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Memphis Comic And Fantasy Convention 2014

Let Your Geek Flag Fly



Since a few dozen proto-geeks gathered for the first WorldCon in 1939, sci fi, fantasy, and anime fan conventions have grown into a huge phenomenon. Dozens of regional and speciality cons have sprung up all over the world, with 150,000 people gathering for Comic Con in San Diego and Dragon Con in Atlanta every year. Now in its 5th year, the Memphis Comic and Fantasy Convention has not yet achieved that level of success, but founder Joe Thordarson likes to think big: "I still have big plans for this. We want to grow every year."

This weekend, the Hilton Memphis will play host to a few thousand people of all ages browsing through the wares of dozens of comics and collectables vendors, meeting some of their heroes, playing games, and generally letting their geek flags fly. "Even though the convention is basically a three-day geek celebration, when you walk through it, you can't help but be struck by all of the talented artists, writers, and filmmakers," Thordarson says.

"My goal from the beginning was to make it more than just a once-a-year event," he says. "I wanted to make it a year-round thing and use the talented artists and filmmakers we deal with as a way to promote art in schools. Throughout the year, we host workshops and filmmaking camps and animation camps and things like that."


One of the ongoing student projects is Live Cartoon."We take a character created by one of the students, and then we write a script around it." Students collaborate to create storyboards for the script, which are then projected behind voice actors who read the script live to a con audience. This year, Live Cartoon will be hosted by voice actor and host of That Anime Show J Michael Tatum. "It's a neat thing for the kids," Thordarson says. "It teaches them about what a real production is, it teaches them about deadlines. It hopefully gets them excited enough to go out and do it themselves." The same program will include a sneak peek of Department of ReQuests, a pilot produced for the Cartoon Network by animators Travis Fowler and Krickett King, alums of both Memphis College of Art and previous Live Cartoon projects.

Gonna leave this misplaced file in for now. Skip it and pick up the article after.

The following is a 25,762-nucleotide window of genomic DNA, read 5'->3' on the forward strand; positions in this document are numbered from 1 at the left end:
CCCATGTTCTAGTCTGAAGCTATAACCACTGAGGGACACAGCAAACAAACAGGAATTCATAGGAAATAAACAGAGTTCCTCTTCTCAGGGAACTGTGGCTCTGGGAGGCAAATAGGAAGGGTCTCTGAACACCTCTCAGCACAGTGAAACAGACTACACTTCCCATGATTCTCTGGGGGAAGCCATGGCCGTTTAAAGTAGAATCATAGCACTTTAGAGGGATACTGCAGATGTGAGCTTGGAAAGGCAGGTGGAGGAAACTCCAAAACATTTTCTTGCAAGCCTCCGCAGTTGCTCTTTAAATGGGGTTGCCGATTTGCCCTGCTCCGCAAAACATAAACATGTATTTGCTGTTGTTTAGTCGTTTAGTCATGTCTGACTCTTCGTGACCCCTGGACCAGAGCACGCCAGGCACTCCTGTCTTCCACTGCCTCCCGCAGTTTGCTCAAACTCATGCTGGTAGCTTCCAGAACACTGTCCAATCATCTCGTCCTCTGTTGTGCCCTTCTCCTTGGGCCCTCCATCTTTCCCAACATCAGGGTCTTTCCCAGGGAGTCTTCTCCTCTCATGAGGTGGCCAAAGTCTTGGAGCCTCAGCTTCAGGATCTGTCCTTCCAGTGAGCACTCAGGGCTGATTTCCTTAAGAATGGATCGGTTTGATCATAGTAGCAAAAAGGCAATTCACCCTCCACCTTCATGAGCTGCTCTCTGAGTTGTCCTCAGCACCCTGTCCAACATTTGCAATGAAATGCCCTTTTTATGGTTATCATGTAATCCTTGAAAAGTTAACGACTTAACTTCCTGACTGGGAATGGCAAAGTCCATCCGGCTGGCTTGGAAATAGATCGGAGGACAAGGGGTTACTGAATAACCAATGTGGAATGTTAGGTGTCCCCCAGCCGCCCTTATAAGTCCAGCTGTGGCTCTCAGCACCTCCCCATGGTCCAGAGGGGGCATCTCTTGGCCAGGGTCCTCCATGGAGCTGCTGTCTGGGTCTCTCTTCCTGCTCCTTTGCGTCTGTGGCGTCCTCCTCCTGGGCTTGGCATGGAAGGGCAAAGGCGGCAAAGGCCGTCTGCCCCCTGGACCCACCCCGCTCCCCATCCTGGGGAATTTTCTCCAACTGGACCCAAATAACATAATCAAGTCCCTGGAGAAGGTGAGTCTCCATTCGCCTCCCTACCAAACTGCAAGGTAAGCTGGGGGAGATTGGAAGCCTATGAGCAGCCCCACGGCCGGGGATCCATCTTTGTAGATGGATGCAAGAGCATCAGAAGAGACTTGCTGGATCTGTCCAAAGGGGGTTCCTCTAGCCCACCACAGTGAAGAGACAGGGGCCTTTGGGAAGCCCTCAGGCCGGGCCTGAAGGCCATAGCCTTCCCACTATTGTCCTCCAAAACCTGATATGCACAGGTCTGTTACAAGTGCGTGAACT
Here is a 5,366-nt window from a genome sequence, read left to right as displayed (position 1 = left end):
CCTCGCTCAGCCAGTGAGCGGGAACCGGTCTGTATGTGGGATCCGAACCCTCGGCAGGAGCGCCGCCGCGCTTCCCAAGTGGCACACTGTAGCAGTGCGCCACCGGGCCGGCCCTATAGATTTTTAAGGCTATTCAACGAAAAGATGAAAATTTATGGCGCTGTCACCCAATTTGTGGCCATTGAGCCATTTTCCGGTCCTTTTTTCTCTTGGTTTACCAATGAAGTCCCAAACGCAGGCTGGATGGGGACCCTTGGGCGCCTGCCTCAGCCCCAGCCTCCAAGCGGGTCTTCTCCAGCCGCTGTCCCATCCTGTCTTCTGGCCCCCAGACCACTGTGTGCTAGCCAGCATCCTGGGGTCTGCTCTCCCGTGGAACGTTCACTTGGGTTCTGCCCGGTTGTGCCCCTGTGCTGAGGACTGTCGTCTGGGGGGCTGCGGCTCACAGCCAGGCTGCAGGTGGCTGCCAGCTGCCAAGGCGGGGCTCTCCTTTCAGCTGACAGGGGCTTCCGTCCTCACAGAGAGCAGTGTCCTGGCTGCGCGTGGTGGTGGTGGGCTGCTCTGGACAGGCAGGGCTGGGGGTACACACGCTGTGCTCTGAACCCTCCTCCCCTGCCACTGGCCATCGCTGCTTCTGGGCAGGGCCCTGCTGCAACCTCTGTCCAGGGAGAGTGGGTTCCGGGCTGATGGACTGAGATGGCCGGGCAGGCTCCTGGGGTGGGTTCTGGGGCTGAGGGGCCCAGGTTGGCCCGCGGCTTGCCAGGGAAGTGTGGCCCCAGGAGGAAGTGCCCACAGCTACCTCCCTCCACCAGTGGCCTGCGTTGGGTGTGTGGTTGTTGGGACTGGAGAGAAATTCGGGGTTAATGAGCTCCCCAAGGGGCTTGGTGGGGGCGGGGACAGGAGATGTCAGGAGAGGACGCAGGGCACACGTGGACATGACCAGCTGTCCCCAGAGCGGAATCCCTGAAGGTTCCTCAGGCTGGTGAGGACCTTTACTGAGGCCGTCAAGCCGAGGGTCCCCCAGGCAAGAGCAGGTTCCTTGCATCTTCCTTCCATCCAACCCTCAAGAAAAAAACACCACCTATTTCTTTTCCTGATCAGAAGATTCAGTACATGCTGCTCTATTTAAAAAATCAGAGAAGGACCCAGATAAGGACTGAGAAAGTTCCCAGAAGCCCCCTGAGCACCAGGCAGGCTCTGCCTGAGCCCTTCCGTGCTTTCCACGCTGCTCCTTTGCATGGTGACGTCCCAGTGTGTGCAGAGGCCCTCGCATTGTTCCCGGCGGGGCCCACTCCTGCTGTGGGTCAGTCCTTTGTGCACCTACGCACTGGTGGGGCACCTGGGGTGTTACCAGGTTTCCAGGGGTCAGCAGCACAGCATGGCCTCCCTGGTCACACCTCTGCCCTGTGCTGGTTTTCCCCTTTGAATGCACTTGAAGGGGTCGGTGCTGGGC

A series of Memphis-rooted films will screen at the con this year. Timid Monster will premiere their new short film After Light, a Kickstarter-funded science-fiction film that began life as a book trailer for Cameo Renae's zombie apocalypse novel ARV-3 before growing into a fully realized short. "After Light takes a chapter out of the ARV-3 book," says director Dan Baker. "A group of survivors who have weathered the apocalypse underground are trying to navigate their way through the city. They get lost and confused. Their map says they're in the right place, but there have been barricades thrown up, which confuses them. So the young girl, the hero of the story, volunteers to climb to the top of a nearby building so she can get a bird's eye view and scout ahead. So she and the male lead embark on a trip to the top of the building where they get ambushed by these zombie creatures called ARVs."


The project had its genesis at Nashville's Utopia Con, but Baker says he is looking forward to his hometown premiere. "Memphis Comic and Fantasy Contention is the con that we kind of cut our teeth on. We've been going there since 2011," he says.

Geekland, director Lara Johnson's documentary, was funded by the Rhodes College Institute for Regional Studies. "I grew up in Nashville, so I saw there was a conflict between traditional Southern culture and conservatism and geek culture," Johnson says. "I had a friend in high school who is interviewed in the film whose father was a Southern Baptist pastor. She wasn't allowed to read Harry Potter until she rebelled when she was 16. So I was going to see what that looked like in Memphis. But once I started getting into it, I found that it didn't really exist in Memphis. People here are really cool about that kind of stuff, and there's not really any conflict that you find in a lot of other places in the South. Memphis is unique in that way. So the film kind of turned into a showcase of all of the different, cool, geek things that are happening here."

Johnson says making Geekland has introduced her to a new community: "The Memphis Comic and Fantasy Convention, along with a lot of other geeky people in Memphis, have totally embraced me."

The evening will close with a screening of Mike McCarthy's 2009 sci-fi film Cigarette Girl. Set in a dystopian future Memphis where tobacco is contraband, the Cigarette Girl, played by Cori Dials, must live by her wits and a handy .45.

"You combine Sexual Persona with Elvis Presley, and you get a great deal of my work," McCarthy says of his art-house-meets-grind-house aesthetic. He calls Dials his "Gothic Brigitte Bardot." "If you don't quite have a million bucks, but you have somebody who looks like a million bucks, then you have a million bucks,"

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